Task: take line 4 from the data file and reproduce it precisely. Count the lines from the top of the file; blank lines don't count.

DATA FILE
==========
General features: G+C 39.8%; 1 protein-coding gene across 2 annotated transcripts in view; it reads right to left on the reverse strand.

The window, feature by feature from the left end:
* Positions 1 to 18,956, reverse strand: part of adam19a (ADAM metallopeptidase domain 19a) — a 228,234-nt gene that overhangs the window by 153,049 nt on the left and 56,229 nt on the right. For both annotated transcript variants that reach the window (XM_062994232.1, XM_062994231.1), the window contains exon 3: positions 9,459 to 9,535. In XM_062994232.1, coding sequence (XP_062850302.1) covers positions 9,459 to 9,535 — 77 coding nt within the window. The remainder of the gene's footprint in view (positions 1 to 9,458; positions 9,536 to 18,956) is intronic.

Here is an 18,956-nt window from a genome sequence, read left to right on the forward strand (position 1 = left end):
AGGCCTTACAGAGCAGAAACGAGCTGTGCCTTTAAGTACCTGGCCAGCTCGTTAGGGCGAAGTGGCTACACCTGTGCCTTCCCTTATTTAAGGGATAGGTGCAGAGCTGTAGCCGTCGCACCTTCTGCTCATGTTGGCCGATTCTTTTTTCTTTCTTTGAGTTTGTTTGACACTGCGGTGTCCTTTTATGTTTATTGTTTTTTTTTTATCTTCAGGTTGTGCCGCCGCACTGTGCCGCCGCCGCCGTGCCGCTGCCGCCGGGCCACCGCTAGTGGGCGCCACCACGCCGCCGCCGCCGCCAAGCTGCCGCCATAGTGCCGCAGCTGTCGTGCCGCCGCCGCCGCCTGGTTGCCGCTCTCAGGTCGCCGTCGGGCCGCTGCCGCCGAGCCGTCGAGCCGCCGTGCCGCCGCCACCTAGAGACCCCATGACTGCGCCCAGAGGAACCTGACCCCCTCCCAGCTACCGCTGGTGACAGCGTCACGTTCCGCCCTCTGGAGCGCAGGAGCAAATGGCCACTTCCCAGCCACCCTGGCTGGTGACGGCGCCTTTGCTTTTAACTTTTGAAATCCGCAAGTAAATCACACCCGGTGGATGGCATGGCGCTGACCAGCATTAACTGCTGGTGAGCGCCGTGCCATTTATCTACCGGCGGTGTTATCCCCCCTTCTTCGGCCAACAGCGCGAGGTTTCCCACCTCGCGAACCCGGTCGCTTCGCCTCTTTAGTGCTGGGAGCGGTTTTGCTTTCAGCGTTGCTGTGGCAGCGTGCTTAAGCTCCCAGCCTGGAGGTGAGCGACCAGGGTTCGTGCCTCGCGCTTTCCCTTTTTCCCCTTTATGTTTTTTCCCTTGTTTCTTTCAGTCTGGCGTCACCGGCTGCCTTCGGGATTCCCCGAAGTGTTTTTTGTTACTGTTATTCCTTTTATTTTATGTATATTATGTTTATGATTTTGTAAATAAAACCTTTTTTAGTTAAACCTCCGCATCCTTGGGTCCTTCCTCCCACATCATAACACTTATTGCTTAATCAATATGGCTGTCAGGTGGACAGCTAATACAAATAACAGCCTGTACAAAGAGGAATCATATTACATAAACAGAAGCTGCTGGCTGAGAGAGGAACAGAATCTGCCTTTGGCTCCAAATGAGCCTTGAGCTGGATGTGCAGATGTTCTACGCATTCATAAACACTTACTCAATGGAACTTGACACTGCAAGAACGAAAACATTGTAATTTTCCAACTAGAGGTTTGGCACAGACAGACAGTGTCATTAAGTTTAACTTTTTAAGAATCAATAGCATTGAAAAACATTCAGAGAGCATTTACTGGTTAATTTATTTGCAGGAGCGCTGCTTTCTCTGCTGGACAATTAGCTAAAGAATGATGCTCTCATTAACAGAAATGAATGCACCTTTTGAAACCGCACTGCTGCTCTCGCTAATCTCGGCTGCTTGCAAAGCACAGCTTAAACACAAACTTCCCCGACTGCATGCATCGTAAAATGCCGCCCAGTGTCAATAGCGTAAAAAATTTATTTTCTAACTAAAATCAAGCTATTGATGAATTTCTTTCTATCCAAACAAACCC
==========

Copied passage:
Here is an 18,956-nt window from a genome sequence, read left to right on the forward strand (position 1 = left end):